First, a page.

As more states in the United States legalize marijuana consumption — or set up votes for it — whether only for medical reasons or for recreational use as well, there are also growing concerns about people getting in their vehicles and driving while under the influence of cannabis intoxication. And now, there just might be a practical way to check for marijuana DUI.
Researchers from Stanford University have engineered a device they are calling a “potalyzer” which, using magnetic nanotechnology, could be a roadside test for THC levels in drivers’ bodies. Tetrahydrocannabinol, or THC as it is commonly known, is the primary psychoactive ingredient in cannabis, and is usually tested in a laboratory using blood or urine samples. That method is not an effective one for spot checks by police for obvious reasons.
A team of Stanford researchers, led by Shan Wang, have “created a mobile device that uses magnetic biosensors to detect tiny THC molecules in saliva. Officers could collect a spit sample with a cotton swab and read the results on a smartphone or laptop in as little as three minutes,” according to a statement on Stanford’s website.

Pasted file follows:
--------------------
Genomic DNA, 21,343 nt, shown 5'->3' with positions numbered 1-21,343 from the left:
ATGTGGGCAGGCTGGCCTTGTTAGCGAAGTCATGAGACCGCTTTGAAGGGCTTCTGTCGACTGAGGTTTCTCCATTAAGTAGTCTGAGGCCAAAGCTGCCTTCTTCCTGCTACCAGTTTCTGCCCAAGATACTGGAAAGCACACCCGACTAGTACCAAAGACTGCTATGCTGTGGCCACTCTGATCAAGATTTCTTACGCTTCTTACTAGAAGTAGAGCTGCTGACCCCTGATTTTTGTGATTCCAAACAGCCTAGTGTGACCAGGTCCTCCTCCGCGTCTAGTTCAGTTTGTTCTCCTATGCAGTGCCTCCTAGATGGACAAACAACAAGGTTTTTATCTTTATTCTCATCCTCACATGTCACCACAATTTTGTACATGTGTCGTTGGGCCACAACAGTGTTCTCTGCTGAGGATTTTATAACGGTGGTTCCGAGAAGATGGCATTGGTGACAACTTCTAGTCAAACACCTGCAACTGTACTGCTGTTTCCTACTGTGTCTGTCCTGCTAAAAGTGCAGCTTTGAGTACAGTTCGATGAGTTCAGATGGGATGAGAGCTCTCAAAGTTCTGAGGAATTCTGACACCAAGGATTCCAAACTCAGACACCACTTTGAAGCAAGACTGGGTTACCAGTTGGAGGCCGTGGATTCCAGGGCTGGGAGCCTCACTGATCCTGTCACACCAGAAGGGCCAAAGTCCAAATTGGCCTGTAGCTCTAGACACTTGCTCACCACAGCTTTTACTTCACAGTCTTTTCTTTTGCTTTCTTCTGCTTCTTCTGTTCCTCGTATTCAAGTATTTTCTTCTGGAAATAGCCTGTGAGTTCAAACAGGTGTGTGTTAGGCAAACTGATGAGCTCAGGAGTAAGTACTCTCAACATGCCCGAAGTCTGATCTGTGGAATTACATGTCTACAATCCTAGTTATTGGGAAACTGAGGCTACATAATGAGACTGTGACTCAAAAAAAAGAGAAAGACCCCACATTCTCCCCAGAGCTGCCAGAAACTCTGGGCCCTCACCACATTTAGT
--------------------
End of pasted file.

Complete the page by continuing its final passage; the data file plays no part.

The “potalyzer” not only detects the presence of THC in the saliva but can also measure its concentration.
Other than the convenience, researchers also chose to test saliva as it “may correlate with impairment better than THC in urine or blood.”
The magnetic nanotechnology used by Wang’s team to develop the “potalyzer” is used for screening cancer. They combined that technology with a biochemical technique called immunoassaying, in which a molecule is detected within a solution by introducing its antibody that will bind only with that molecule.
Researchers are still working on “creating a user-friendly form factor for the device, which would need to go through field tests and be approved by regulators before it can be deployed by police.”
It should be noted that there is still no consensus on how much THC is too much when it comes to driving.
A paper describing the THC detection device was published in the journal Analytical Chemistry. The authors said the same device could be used to test for multiple compounds, such as “morphine, heroin, cocaine or other drugs.”